• The Free Patriotic Movement tried to amend the law by excluding “perpetrators of crimes against public funds and terrorist crimes” from the amnesty

BEIRUT: The Lebanese Parliament on Thursday failed to approve a draft law on general amnesty, after tensions rose during a vote and the Future Movement, led by former prime minister Saad Hariri, walked out of the legislative session.

“They want to bring us back to square one,” he said. “Every party has its own arguments, as if they want to score points.”

The Free Patriotic Movement tried to amend the law by excluding “perpetrators of crimes against public funds and terrorist crimes” from the amnesty. Minister of Justice Marie Claude Najm, who is affiliated with the FPM, asked for “amendments to the draft law so that it does not include those accused of tax evasion and violating maritime property.”

The draft law was referred to the parliament despite disagreements between parliamentary committees over the basic issue of who should and should not be included in the amnesty. The former government, led by Hariri, proposed a general amnesty law before it resigned last October in the face of mounting pressure resulting from public protests.

There were a number of protests during the legislative session, some opposing the adoption of the law entirely, while others were directed at specific provisions within it.

The draft law includes an amnesty for about 1,200 Sunni convicts, 700 of whom are Lebanese. Some are accused of killing soldiers in the Lebanese Army, possessing, transporting or using explosives, kidnap and participating in bombings.

It was also covers about 6,000 Lebanese Christians, most of whom fled to Israel following the withdrawal of occupying Israeli soldiers from southern Lebanon in 2000, as well as nearly 30,000 people from the Bekaa region, the majority of whom are from the Shiite community and wanted for drug trafficking, drug abuse, murder, kidnap, robbery and other crimes.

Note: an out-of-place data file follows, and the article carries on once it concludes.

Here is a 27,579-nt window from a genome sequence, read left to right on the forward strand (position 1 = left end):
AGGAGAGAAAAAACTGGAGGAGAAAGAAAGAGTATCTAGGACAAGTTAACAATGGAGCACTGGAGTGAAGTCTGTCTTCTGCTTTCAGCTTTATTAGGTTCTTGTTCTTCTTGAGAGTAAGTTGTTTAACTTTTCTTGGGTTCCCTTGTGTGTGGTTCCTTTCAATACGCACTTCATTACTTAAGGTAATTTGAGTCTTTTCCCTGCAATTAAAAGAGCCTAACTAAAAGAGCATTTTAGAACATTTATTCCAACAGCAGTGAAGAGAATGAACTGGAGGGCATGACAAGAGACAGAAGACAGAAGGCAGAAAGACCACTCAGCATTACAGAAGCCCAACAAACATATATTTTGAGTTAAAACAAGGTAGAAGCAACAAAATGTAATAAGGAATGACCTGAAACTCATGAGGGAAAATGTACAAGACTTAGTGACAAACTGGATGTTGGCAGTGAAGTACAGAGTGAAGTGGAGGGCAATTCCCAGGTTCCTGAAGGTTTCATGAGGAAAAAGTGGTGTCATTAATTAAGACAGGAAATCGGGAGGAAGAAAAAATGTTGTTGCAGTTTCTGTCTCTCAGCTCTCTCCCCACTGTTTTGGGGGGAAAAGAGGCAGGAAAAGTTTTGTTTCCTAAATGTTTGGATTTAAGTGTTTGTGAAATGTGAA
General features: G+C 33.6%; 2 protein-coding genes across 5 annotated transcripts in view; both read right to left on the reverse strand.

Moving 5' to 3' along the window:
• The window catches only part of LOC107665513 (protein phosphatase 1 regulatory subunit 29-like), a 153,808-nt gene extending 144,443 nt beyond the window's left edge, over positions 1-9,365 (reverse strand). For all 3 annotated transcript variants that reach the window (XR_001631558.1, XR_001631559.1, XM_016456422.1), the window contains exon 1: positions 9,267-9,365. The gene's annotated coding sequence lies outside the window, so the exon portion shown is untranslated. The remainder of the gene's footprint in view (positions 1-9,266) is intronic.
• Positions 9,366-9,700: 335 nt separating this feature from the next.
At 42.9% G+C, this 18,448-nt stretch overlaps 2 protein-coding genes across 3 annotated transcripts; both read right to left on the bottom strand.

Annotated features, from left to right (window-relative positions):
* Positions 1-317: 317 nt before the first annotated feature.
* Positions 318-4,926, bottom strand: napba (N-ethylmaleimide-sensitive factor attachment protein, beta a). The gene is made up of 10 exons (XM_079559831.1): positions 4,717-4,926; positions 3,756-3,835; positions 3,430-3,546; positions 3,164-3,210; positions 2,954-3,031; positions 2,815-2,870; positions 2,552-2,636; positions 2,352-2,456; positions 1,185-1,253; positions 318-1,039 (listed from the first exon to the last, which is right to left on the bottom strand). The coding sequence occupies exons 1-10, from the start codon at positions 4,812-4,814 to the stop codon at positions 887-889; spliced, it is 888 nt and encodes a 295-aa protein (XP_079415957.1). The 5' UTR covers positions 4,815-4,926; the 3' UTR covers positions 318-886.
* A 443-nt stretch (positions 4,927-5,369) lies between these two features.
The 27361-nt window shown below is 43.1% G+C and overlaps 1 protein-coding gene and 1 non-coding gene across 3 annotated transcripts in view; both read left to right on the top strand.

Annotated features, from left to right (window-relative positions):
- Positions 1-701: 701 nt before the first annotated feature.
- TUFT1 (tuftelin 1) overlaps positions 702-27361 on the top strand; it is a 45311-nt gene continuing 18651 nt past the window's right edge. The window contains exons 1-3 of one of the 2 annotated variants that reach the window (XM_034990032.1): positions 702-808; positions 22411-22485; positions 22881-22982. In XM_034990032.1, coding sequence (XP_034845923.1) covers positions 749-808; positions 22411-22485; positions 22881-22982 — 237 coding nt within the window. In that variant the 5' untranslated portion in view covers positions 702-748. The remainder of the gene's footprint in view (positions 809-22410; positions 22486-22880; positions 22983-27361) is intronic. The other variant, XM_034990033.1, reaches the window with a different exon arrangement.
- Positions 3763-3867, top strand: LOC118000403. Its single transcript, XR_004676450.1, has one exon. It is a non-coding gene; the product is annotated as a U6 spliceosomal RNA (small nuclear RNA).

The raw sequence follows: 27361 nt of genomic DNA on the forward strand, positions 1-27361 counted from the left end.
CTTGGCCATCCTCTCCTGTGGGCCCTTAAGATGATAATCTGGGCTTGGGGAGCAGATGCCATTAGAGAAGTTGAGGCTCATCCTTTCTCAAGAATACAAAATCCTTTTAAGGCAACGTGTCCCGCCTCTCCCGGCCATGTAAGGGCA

Hezbollah appeared to agree to a pardon for entering Israel, but object to a pardon for anyone who worked or communicated with the enemy or acquired Israeli citizenship.

Before the session, the Lebanese Order of Physicians highlighted overcrowding in Lebanese prisons, and this health risk this poses during COVID-19 pandemic.

“There are 20 prisons for men, four for women and one juvenile prison holding a total of 8,300 inmates, 57 percent of whom are in the Roumieh Central Prison,” the LOP said. It added that 57 percent of prisoners are Lebanese and 23 percent are Syrian, one third have been convicted while the rest are awaiting trial, and the overcrowding is so bad each prisoner has the equivalent of only one square meter of space. The organization described the situation as “a time bomb that must be avoided.”

In other business during the session, as part of anticorruption reforms required as a condition for receiving international economic aid, the Parliament approved a law to increase transparency in the banking sector, with responsibility for this resting with the Investigation Authority of the Lebanese Central Bank and the Anti-Corruption Commission.

It also endorsed a draft law to create a mechanism for top-level appointments in public administrations, centers and institutions. An amendment was added to prevent ministers from changing or adding candidates for the position of director general. The FPM opposed this, while Hezbollah and the Lebanese Forces voted in favor. Hariri accused the FPM of having a “desire to possess the entire country.”

MPs rejected a draft law to allow Lebanon to join the International Organization for Migration because, said MP Gebran Bassil, “it’s unconstitutional and facilitates the accession, integration and settlement process.” Lebanon hosts about 200,000 Palestinian and a million Syrian refugees.

The session sparked a wave of street protests. Some of them, led by the Syrian Social Nationalist Party and the Lebanese Communist Party, opposed the approval of a general amnesty that includes those who fled to Israel.

Protesters burned the Israeli flag in Sidon in protest against a law that “affects Israeli agents who sold their land, fought their people, and plotted against them.” They set up a symbolic gallows on which they wrote: “This is the fate of Zionist agents who fled execution.”

Others, including the families of Muslim detainees, staged demonstrations in support of the amnesty.